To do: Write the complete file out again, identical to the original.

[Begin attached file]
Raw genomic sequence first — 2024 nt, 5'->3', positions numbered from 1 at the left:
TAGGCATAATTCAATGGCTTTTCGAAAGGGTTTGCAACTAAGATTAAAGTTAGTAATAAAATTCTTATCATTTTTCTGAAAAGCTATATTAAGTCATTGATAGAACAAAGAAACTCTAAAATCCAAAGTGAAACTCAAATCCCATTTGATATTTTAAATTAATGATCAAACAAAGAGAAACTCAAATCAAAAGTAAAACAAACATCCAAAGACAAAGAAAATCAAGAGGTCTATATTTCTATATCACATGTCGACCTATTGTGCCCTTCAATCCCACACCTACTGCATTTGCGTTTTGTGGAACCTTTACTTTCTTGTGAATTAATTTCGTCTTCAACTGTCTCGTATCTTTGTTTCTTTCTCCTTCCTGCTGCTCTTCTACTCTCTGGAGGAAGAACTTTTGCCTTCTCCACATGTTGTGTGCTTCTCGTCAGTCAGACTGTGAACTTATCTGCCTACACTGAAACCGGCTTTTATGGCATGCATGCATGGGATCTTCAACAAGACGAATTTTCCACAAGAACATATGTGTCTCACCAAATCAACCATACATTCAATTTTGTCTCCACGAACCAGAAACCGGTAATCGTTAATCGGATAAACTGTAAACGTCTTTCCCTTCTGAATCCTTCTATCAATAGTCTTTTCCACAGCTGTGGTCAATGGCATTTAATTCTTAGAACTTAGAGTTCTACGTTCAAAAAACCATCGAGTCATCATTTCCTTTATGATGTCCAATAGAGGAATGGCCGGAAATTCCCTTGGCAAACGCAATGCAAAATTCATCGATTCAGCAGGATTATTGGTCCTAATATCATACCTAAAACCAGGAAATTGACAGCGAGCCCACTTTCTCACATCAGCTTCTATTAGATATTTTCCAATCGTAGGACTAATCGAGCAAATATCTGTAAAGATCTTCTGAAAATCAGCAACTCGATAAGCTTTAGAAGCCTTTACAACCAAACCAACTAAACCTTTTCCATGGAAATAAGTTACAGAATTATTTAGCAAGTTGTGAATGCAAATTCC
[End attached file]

Raw genomic sequence first — 2024 nt, 5'->3', positions numbered from 1 at the left:
TAGGCATAATTCAATGGCTTTTCGAAAGGGTTTGCAACTAAGATTAAAGTTAGTAATAAAATTCTTATCATTTTTCTGAAAAGCTATATTAAGTCATTGATAGAACAAAGAAACTCTAAAATCCAAAGTGAAACTCAAATCCCATTTGATATTTTAAATTAATGATCAAACAAAGAGAAACTCAAATCAAAAGTAAAACAAACATCCAAAGACAAAGAAAATCAAGAGGTCTATATTTCTATATCACATGTCGACCTATTGTGCCCTTCAATCCCACACCTACTGCATTTGCGTTTTGTGGAACCTTTACTTTCTTGTGAATTAATTTCGTCTTCAACTGTCTCGTATCTTTGTTTCTTTCTCCTTCCTGCTGCTCTTCTACTCTCTGGAGGAAGAACTTTTGCCTTCTCCACATGTTGTGTGCTTCTCGTCAGTCAGACTGTGAACTTATCTGCCTACACTGAAACCGGCTTTTATGGCATGCATGCATGGGATCTTCAACAAGACGAATTTTCCACAAGAACATATGTGTCTCACCAAATCAACCATACATTCAATTTTGTCTCCACGAACCAGAAACCGGTAATCGTTAATCGGATAAACTGTAAACGTCTTTCCCTTCTGAATCCTTCTATCAATAGTCTTTTCCACAGCTGTGGTCAATGGCATTTAATTCTTAGAACTTAGAGTTCTACGTTCAAAAAACCATCGAGTCATCATTTCCTTTATGATGTCCAATAGAGGAATGGCCGGAAATTCCCTTGGCAAACGCAATGCAAAATTCATCGATTCAGCAGGATTATTGGTCCTAATATCATACCTAAAACCAGGAAATTGACAGCGAGCCCACTTTCTCACATCAGCTTCTATTAGATATTTTCCAATCGTAGGACTAATCGAGCAAATATCTGTAAAGATCTTCTGAAAATCAGCAACTCGATAAGCTTTAGAAGCCTTTACAACCAAACCAACTAAACCTTTTCCATGGAAATAAGTTACAGAATTATTTAGCAAGTTGTGAATGCAAATTCC